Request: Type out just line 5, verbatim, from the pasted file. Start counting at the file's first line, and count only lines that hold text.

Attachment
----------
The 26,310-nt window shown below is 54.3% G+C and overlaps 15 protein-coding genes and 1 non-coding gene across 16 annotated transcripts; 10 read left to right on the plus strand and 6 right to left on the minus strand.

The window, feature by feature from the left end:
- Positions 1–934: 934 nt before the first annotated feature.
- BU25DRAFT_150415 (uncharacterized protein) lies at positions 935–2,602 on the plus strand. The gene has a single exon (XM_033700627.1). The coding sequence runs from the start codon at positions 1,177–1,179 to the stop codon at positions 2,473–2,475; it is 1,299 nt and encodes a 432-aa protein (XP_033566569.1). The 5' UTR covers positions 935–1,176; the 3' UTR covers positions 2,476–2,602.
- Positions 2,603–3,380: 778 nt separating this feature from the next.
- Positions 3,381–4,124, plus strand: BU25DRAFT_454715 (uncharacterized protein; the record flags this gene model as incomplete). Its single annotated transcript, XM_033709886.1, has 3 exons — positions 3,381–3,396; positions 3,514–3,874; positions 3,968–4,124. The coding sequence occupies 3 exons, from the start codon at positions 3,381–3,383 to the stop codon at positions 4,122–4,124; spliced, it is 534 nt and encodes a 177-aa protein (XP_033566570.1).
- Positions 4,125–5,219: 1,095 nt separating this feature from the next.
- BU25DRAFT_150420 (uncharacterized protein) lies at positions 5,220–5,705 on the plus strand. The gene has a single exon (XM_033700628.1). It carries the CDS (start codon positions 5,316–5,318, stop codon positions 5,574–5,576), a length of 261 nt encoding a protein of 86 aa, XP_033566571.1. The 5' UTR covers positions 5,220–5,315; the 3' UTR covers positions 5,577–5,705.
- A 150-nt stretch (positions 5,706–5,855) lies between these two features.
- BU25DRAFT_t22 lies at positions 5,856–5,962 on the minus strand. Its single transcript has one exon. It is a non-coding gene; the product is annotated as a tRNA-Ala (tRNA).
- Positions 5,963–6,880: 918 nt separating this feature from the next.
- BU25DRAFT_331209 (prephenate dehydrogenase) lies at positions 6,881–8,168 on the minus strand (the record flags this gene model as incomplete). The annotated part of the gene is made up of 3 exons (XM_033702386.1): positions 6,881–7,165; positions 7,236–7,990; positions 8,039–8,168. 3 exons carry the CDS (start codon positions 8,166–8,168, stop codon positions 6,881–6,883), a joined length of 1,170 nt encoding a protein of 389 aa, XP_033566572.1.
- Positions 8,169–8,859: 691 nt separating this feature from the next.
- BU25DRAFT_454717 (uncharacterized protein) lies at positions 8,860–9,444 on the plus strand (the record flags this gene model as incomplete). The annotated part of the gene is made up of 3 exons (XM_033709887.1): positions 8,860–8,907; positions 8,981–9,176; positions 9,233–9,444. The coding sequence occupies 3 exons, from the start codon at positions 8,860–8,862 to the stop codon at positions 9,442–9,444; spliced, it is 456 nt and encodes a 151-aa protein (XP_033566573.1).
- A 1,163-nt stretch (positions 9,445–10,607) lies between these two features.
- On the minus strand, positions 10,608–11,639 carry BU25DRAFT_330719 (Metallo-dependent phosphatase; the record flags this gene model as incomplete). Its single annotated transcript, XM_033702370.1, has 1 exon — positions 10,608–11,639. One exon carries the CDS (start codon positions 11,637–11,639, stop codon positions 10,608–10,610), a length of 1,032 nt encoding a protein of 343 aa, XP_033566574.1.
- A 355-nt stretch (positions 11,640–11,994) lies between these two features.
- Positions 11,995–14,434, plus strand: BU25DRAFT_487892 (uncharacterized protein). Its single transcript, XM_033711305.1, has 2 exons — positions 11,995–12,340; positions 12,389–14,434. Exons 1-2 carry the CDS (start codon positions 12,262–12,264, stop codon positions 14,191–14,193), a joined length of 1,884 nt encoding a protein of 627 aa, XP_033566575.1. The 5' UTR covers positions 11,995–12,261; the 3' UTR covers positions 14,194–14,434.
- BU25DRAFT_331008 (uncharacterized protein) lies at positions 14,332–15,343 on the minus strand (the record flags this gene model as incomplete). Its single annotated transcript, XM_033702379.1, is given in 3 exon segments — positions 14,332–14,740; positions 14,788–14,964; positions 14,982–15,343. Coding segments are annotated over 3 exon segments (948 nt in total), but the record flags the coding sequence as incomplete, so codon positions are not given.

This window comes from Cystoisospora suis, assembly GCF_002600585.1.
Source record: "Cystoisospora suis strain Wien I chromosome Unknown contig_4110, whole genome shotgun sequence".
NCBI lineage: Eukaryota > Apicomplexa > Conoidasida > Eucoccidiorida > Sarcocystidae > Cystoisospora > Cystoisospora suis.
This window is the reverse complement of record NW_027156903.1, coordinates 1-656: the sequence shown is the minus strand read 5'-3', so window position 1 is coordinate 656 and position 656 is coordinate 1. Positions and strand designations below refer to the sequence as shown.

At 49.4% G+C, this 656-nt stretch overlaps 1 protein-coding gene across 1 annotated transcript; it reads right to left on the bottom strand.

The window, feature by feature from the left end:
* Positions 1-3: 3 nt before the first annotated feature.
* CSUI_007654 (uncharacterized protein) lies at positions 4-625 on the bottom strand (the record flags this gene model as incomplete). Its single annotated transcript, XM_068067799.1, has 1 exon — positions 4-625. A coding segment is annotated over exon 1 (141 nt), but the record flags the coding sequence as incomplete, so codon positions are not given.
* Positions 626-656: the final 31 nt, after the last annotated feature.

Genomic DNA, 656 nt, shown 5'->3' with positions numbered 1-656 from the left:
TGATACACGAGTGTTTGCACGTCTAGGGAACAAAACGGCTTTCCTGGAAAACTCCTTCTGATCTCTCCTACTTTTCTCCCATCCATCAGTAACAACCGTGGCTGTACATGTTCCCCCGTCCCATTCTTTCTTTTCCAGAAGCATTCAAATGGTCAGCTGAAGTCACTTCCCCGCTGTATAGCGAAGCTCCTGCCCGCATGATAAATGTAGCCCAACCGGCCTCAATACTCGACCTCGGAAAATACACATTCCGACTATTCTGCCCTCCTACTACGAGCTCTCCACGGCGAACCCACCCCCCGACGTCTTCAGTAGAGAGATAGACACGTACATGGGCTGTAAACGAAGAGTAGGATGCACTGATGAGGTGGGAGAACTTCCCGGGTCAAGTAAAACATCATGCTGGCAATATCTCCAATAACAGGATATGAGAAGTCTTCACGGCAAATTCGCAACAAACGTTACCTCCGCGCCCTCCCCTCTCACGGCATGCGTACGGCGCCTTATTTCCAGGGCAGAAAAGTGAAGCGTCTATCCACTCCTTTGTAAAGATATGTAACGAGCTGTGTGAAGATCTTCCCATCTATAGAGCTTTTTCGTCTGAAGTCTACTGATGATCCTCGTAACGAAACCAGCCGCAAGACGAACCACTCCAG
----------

- Positions 2,603–3,380: 778 nt separating this feature from the next.